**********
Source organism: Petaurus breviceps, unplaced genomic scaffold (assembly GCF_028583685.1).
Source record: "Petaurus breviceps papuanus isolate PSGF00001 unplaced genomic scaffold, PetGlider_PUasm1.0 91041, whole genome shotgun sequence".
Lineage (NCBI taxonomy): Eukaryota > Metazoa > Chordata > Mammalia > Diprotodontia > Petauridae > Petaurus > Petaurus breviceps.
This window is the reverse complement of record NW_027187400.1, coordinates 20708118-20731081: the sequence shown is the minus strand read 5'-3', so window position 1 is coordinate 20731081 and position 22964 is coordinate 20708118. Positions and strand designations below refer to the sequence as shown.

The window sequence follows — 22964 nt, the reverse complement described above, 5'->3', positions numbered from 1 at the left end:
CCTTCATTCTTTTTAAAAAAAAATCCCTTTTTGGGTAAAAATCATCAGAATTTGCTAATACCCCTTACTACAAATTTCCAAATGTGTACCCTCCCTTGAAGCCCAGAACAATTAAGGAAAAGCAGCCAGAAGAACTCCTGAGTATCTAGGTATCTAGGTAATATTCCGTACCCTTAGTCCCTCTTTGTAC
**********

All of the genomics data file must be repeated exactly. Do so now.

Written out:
Source organism: Petaurus breviceps, unplaced genomic scaffold (assembly GCF_028583685.1).
Source record: "Petaurus breviceps papuanus isolate PSGF00001 unplaced genomic scaffold, PetGlider_PUasm1.0 91041, whole genome shotgun sequence".
Lineage (NCBI taxonomy): Eukaryota > Metazoa > Chordata > Mammalia > Diprotodontia > Petauridae > Petaurus > Petaurus breviceps.
This window is the reverse complement of record NW_027187400.1, coordinates 20708118-20731081: the sequence shown is the minus strand read 5'-3', so window position 1 is coordinate 20731081 and position 22964 is coordinate 20708118. Positions and strand designations below refer to the sequence as shown.

The window sequence follows — 22964 nt, the reverse complement described above, 5'->3', positions numbered from 1 at the left end:
CCTTCATTCTTTTTAAAAAAAAATCCCTTTTTGGGTAAAAATCATCAGAATTTGCTAATACCCCTTACTACAAATTTCCAAATGTGTACCCTCCCTTGAAGCCCAGAACAATTAAGGAAAAGCAGCCAGAAGAACTCCTGAGTATCTAGGTATCTAGGTAATATTCCGTACCCTTAGTCCCTCTTTGTAC